The choice of light source is an important part of the lighting design in the living room: in addition to arrangement and selection of the lights, the light source determines the brightness and atmosphere of the room. Light-emitting diodes, LEDs, are more expensive, but have a much longer life than energy-saving lamps or conventional light bulbs and pay off quickly because of their lower power consumption. Contrary to popular assumptions, LEDs are now available in different light intensities and light colours, so that they are no longer inferior to the warm light of classic light bulbs. Their sockets have also been adapted: LEDs can now easily be screwed into the usual E14 and E27 sockets of classic bulbs.


In the reading area of the living room sufficient illuminance and good backlighting are essential, whereby the age of the reader should be considered: A 60-year-old needs about twice the illuminance as a 20-year-old to achieve the same visual acuity.

An adequate level of illumination in the reading area is created through the sensible combination of horizontal and vertical lighting, and a layout which avoids annoying direct or reflected glare and excessive contrasts between reading light and room light. A sufficient basic brightness is also important to protect the eyes. Accordingly, the illumination of a favoured reading light should always be supplemented by another light source and never be used alone.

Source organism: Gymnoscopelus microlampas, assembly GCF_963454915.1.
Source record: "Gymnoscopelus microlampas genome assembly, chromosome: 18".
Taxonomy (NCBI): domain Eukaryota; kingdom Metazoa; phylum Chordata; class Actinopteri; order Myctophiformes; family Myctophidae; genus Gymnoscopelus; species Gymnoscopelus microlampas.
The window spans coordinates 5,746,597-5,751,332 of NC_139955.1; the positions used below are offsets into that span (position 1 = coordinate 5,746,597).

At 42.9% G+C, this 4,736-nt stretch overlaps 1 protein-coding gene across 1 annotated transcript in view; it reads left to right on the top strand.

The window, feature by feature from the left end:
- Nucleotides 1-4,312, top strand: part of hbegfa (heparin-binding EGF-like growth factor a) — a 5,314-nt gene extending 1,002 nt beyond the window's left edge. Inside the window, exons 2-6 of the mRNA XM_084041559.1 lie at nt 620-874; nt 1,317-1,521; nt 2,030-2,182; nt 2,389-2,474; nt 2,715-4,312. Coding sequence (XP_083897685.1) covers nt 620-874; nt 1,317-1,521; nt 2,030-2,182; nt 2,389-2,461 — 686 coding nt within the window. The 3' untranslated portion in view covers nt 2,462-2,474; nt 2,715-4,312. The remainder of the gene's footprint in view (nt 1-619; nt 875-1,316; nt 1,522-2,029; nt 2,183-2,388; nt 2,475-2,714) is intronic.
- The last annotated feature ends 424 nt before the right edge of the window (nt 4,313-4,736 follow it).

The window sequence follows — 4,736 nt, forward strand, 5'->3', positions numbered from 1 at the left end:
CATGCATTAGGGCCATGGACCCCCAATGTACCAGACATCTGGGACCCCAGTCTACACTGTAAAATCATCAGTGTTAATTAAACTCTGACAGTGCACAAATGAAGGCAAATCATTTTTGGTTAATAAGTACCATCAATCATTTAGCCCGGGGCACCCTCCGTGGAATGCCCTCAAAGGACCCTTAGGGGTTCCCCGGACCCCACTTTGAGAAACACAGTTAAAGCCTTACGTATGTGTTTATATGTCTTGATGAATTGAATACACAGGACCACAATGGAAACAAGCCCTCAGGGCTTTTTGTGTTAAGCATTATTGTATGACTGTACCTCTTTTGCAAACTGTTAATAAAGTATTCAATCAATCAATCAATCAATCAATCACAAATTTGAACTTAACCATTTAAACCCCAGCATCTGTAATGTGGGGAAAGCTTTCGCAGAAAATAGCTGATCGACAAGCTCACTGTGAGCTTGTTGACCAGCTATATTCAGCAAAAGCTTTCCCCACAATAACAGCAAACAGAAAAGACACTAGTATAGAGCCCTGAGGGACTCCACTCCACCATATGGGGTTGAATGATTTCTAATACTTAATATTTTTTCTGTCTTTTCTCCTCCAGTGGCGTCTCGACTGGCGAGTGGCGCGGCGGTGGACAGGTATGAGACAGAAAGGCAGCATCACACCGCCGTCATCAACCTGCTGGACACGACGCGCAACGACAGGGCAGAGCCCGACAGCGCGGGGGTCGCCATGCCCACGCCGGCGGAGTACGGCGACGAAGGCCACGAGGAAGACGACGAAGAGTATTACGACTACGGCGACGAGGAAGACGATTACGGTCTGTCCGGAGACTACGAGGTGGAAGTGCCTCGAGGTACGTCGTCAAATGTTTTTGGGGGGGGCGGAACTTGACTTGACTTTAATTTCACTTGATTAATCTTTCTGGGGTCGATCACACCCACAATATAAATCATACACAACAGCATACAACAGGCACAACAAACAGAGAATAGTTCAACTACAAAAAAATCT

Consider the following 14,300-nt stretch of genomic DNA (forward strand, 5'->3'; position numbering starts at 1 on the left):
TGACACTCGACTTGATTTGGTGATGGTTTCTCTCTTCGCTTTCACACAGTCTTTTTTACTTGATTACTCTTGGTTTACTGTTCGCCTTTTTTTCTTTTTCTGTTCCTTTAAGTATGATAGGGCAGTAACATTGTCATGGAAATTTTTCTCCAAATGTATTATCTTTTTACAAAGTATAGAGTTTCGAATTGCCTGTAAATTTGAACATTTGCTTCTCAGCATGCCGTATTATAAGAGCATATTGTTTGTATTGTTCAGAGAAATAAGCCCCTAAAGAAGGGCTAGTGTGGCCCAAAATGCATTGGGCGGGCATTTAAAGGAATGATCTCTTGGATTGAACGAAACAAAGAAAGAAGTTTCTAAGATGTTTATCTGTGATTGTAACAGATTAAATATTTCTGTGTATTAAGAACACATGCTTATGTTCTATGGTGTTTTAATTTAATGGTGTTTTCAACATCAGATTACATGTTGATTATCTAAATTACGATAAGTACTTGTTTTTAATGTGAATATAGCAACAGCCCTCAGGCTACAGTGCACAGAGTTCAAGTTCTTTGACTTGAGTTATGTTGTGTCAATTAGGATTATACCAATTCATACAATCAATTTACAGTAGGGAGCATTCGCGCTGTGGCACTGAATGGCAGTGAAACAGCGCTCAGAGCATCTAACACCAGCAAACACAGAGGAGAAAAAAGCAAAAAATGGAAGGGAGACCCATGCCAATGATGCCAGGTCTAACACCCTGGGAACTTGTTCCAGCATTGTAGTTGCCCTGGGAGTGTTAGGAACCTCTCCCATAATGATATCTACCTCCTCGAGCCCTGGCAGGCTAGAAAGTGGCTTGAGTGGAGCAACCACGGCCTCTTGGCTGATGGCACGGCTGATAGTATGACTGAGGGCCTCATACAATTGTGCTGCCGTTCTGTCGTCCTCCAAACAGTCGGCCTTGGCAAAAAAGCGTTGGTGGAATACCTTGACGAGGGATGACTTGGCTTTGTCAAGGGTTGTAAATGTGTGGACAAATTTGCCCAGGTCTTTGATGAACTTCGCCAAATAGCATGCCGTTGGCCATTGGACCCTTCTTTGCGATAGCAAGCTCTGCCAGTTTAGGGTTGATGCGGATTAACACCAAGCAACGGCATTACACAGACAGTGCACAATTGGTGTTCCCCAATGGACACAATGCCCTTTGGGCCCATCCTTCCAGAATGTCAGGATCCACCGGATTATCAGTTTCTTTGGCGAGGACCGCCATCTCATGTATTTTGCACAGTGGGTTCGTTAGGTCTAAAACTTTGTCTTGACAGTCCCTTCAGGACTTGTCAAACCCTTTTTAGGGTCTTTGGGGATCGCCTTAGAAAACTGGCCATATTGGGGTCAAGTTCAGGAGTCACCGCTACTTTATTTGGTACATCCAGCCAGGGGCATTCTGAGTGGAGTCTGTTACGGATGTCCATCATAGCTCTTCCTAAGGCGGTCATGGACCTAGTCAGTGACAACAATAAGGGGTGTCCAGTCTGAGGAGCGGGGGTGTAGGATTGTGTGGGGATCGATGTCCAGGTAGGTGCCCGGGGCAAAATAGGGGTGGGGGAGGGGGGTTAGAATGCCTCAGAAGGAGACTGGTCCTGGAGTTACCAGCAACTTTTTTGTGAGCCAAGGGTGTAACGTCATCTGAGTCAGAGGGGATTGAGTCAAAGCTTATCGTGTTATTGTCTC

The ideal reading light consists of flexible light sources in the form of table or floor lamps with swiveling reflectors and movable arms. In particular, it should offer a broad beam angle, ideally 40 degrees for LEDs and between 38 and 60 degrees for halogen lamps with reflector. Lampshades that are open at the bottom are useful as they focus the light in the direction of the book or the newspaper. Dimming regulators are also recommended to adapt the reading light to the time of day and the ambient lighting. To prevent premature fatigue, a balanced, well-dosed lighting solution should be chosen that is neither monotonous nor too dark


In context of televisions, brightness contrasts are created, which quickly become tiresome. However, this can be avoided through creating and appropriate basic brightness by means of indirect wall lighting, for example behind the television, as well as diffused light in the room, for example by dimmed ceiling lights or different accent lights. Floor or table lamps that provide room lighting for a sofa, armchair, TV, hi-fi or sideboard are also suitable. For the brightening of the wall around the TV, wall lamps mounted behind the device can be particularly effective.
Attention should also be paid to creating a situation in the television area where no disturbing reflections arise on the screen. Lamps which could generate reflections should therefore be switched off or dimmed if necessary. As in the reading area in the TV area large differences in brightness between screen and room environment should be avoided to avoid overly stressing the eyes.